14. Apple cider vinegar is all the rage these days............ Personally I find it boring. Braggs for example has the single advantage of having a live culture.... though I'm not so sure acetobacter can be classed as a probiotic. However an apple cider vinegar can be made using kombucha as a starter, which will have a broad array of microbes in it, and due to the gluconobacter, it has a distinctly more complex flavor. This presents some challenges, as alcohol is a preservative, and ultimately will kill most of the other microbes. My approach has been to ferment for a few days using wine
  15. Note that I "pioneered" doing this using Sous Vide and half pint jars today.......... 176F for 45min......... but they wouldn't need nearly that time........ I was very happy with the result, very tender, and done to perfection. Far and away the best method I've tried yet. The beauty of this is that it could be done ahead and just warmed to temp in the jar. It is also far more controllable than the microwave, or the oven, or airfryer, and vastly superior to skillet cooking. I'm just starting a 4 day fast (after breakfast today), and I've set several of these in the fridge for "break fa
  16. Floating jars in sous vide is a nuisance. Unlike using vac bags, there is often air space, and with some of the things I do, considerable air space. Unless you use tall jars, with the product in the bottom, they have a tendency to flip on their sides. My favorite jars are half pint wide mouth canning jars. This morning I was experimenting with my power green breakfast souffle benedict sous vide, and because it rises quite a bit, I have to limit to just above half full. These jars are not stable at this fill level, and I cannot reduce the water level in the pot I use enough to make t
  17. I've never been a fan of so called "breakfast foods". I live a very active life, so breakfast is important to me, but I consider most things people eat for breakfast little better than garbage! I have several "power breakfasts" I regularly eat, but my current favorite is a sort of green souffle benedict. Fast and simple. A hand full of "power greens", some chopped onion and fresh garlic, some grated cheese, a few cherry tomatoes, one egg and one egg white......... the yoke separated for the sauce, about 2 tsp flour, some salt and about 1/4 t of soda, all go in a single ser
  18. I did the taste test on this experiment last week......... actually 5 months rather than the original 3 month target. All 3 steaks looked good, no sign of spoilage whatsoever I opened 2 of them. They were of course the perfect medium rare color, there was no olyfactory or any other sign of ANY spoilage. In the taste test, they came out just OK, and this iteration of the test was a failure in that respect only. They were perfectly preserved, and completely edible, but in no way resembled a nice freshly cooked piece of meat. In conclusion, the preservation process works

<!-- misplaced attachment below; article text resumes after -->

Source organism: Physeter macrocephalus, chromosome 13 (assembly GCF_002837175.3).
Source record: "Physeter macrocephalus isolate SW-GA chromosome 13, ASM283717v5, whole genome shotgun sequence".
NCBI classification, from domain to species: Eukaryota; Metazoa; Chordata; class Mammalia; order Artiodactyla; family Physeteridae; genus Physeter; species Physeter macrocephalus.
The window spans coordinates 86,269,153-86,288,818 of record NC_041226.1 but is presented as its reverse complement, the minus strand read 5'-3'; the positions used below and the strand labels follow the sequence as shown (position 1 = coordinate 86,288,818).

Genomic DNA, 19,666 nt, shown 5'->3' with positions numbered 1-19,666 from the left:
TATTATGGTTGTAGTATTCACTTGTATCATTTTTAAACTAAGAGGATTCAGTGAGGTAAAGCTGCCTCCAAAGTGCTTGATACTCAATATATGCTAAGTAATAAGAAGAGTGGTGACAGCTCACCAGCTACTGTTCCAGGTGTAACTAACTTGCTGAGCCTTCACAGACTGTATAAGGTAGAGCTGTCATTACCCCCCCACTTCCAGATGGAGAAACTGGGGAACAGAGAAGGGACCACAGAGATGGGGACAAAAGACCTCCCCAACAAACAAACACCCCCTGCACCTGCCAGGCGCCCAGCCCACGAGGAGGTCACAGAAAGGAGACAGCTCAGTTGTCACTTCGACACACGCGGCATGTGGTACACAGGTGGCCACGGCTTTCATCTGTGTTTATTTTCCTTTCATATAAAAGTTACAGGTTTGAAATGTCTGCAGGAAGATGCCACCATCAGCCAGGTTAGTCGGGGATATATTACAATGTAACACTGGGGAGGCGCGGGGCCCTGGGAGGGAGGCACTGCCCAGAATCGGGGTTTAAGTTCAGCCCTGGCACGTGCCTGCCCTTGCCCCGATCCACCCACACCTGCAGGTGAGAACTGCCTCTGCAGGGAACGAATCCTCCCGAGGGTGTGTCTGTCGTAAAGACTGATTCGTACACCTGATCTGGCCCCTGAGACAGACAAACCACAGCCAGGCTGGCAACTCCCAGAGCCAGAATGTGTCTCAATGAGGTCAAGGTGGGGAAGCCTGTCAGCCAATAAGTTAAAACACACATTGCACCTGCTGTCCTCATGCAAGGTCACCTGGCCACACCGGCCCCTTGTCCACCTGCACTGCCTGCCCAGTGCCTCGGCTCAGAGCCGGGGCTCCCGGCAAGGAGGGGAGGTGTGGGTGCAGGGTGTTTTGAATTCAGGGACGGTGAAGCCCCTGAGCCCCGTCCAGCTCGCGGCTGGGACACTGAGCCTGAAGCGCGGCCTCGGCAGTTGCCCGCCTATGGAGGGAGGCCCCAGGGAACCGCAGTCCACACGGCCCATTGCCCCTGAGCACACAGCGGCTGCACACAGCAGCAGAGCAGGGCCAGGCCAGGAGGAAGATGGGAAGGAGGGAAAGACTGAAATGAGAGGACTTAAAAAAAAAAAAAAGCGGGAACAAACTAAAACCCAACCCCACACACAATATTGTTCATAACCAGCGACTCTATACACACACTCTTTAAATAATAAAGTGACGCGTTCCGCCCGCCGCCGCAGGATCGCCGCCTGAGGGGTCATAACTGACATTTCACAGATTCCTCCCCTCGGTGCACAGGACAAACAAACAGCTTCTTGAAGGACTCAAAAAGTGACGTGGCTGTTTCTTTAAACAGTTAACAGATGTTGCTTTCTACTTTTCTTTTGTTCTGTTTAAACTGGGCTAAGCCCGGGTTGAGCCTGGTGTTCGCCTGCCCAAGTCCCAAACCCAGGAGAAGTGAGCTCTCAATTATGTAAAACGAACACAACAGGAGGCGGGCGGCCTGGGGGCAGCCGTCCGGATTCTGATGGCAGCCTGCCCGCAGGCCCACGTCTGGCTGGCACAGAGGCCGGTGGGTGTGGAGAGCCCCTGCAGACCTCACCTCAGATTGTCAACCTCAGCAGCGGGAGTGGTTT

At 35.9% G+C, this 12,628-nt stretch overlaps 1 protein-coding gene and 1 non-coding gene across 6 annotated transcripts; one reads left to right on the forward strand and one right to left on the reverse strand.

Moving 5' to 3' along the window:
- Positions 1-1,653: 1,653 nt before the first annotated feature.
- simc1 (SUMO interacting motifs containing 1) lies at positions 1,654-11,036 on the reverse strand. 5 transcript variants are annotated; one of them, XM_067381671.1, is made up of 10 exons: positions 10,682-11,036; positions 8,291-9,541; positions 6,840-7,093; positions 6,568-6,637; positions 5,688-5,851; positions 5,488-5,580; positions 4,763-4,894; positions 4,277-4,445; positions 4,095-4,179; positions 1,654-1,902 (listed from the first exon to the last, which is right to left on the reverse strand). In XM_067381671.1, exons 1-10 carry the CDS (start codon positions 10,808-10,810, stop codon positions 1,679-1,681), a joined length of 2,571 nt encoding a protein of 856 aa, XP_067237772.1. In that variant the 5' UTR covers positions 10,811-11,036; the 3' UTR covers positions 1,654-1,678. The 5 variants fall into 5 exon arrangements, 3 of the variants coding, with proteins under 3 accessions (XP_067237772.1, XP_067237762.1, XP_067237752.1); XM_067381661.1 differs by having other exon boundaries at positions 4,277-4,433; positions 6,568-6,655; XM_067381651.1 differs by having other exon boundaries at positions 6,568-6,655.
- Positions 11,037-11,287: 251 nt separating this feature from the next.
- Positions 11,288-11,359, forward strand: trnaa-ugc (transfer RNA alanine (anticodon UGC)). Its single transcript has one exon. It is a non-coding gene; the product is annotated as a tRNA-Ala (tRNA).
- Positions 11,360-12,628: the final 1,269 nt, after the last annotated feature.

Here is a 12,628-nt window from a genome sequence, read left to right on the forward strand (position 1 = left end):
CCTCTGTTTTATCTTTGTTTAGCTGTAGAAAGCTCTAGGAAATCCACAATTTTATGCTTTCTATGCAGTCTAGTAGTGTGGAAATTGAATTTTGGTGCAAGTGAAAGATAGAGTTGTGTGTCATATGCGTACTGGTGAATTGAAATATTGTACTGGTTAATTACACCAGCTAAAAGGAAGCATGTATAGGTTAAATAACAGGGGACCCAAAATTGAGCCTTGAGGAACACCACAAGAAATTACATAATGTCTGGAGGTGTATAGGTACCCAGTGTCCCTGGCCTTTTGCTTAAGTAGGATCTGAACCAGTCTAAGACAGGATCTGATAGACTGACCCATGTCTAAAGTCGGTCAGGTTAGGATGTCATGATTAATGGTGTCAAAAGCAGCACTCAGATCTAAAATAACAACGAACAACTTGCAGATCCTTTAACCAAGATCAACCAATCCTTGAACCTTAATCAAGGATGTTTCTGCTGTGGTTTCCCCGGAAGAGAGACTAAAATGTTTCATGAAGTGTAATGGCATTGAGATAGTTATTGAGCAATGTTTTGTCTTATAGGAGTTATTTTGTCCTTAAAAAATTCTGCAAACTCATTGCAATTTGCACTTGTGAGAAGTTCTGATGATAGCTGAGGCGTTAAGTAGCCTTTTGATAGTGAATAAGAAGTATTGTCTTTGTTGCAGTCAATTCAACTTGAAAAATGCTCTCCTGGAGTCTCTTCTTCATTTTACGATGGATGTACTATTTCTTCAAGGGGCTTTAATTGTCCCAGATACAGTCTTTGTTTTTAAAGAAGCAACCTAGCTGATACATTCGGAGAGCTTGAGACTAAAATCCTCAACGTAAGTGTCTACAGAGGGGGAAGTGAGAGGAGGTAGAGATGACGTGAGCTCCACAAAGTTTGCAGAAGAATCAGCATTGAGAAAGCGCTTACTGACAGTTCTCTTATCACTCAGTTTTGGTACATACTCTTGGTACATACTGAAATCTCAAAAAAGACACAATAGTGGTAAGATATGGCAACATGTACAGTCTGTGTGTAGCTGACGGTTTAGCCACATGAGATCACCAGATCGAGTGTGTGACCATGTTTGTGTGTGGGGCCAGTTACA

19. I've been playing with eggs lately. The goal is to get the perfect boiled egg with a firm white and a soft custard yoke. The challenge is that the white cooks at a higher temp than the yoke so to get the desired result you have to precook the white at high heat, then shock chill and sous vide around 145-147........ I haven't quite nailed it yet. The problem here is the elevation.... like trying to cook a medium rare steak on a grill that isn't hot enough. I think I now have the answer in an air fryer a neighbor gave me because they just don't use it....... All the rage, appliance of t
  20. I never figured out any real use for remote control???
  21. Owly

    Feta Cheese

    I've been making my own Feta cheese since Costco saw fit (locally) to discontinue the blocks, and offers only the crumbles several years ago. I'm learning to hate Costco... which I've been a member of for years. Anything I buy regularly.... good quality reliable products, the discontinue. I swear there is a little pinched face accountant looking guy in green eyeshades who follows me around with a clipboard, and notes what I buy so they can put it on the kill list. Field and Stream flannel shirts, Feta cheese, Kirkland Signature 5 pocket jeans, R 134A refrigerant, high quality nut and
  22. Owly

    Thermal Fuses

    I frequently modify modern appliances and vehicles to work the way I want them to. The idiot engineers seem to be in love with geeky features. My Ninja blender lasted about a day before I tore it apart and modified it so the single serve container could be used at any speed instead of just the highest, and you don't have to hold your finger on the button, and while I was at it, disabled the safety switches, as I am the only one who will ever use it. My '10 Outback had so many idiotic "features" I've lost count, and I've gradually altered most of them. Refrigerators are my number one
  23. I don't see anybody using my favorite source of smoke. I love the flavor imparted by fresh green creek bottom willow twigs with the bark on. These are NOT willow trees such as golden or weeping, etc, they are the brush that grows in damp and wet areas, such as #### willows. I use these for a light smokey flavor when cooking, rather than serious smoking. Most recently I did a rack of prime ribs this way, and a lamb roast. both were pre-cooked to medium rare, and put on the kamado frozen, and the ribs were cooked until up to eating temp. The idea is to create a surface smoke as a seas
  24. This is only slightly off topic, as most folks here have kitchen appliances that heat. Coffee makers, hot plates, slow cookers, etc. Thousands of these appliances end up in the dump each year because they quit working, and nobody fixes them. My $100 Bunn coffee maker has a 3 year life expectancy plus a little bit.... Just enough to get beyond warranty. Inevitably a thermal fuse in it fails. I was fortunate enough once to have still been within warranty, but after buying a replacement once, I simply got mad and cut the thermal fuse out the next time one failed....Had to have that morning